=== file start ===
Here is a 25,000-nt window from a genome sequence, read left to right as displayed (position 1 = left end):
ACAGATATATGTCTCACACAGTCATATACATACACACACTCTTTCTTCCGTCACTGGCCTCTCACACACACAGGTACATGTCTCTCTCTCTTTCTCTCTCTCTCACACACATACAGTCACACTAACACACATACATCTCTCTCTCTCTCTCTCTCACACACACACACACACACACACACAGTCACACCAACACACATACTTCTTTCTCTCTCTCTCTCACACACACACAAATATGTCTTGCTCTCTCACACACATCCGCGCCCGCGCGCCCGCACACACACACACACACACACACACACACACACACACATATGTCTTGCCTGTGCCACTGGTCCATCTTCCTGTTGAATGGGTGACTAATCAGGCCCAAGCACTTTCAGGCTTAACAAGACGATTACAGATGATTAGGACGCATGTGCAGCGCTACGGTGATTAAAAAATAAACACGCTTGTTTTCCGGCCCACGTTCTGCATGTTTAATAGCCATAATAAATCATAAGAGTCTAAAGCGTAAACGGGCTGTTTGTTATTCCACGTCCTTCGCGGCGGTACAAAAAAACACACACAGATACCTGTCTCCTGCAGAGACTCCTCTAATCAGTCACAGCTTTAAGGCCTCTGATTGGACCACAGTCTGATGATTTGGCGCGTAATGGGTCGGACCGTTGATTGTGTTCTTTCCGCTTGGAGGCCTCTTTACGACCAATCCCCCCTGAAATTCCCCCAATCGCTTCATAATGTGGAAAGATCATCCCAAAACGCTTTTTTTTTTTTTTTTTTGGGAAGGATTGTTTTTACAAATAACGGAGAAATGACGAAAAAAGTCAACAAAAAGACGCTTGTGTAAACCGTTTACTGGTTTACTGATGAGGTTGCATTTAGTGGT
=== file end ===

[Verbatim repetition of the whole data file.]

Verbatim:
Here is a 25,000-nt window from a genome sequence, read left to right as displayed (position 1 = left end):
ACAGATATATGTCTCACACAGTCATATACATACACACACTCTTTCTTCCGTCACTGGCCTCTCACACACACAGGTACATGTCTCTCTCTCTTTCTCTCTCTCTCACACACATACAGTCACACTAACACACATACATCTCTCTCTCTCTCTCTCTCACACACACACACACACACACACACAGTCACACCAACACACATACTTCTTTCTCTCTCTCTCTCACACACACACAAATATGTCTTGCTCTCTCACACACATCCGCGCCCGCGCGCCCGCACACACACACACACACACACACACACACACACACACATATGTCTTGCCTGTGCCACTGGTCCATCTTCCTGTTGAATGGGTGACTAATCAGGCCCAAGCACTTTCAGGCTTAACAAGACGATTACAGATGATTAGGACGCATGTGCAGCGCTACGGTGATTAAAAAATAAACACGCTTGTTTTCCGGCCCACGTTCTGCATGTTTAATAGCCATAATAAATCATAAGAGTCTAAAGCGTAAACGGGCTGTTTGTTATTCCACGTCCTTCGCGGCGGTACAAAAAAACACACACAGATACCTGTCTCCTGCAGAGACTCCTCTAATCAGTCACAGCTTTAAGGCCTCTGATTGGACCACAGTCTGATGATTTGGCGCGTAATGGGTCGGACCGTTGATTGTGTTCTTTCCGCTTGGAGGCCTCTTTACGACCAATCCCCCCTGAAATTCCCCCAATCGCTTCATAATGTGGAAAGATCATCCCAAAACGCTTTTTTTTTTTTTTTTTTGGGAAGGATTGTTTTTACAAATAACGGAGAAATGACGAAAAAAGTCAACAAAAAGACGCTTGTGTAAACCGTTTACTGGTTTACTGATGAGGTTGCATTTAGTGGT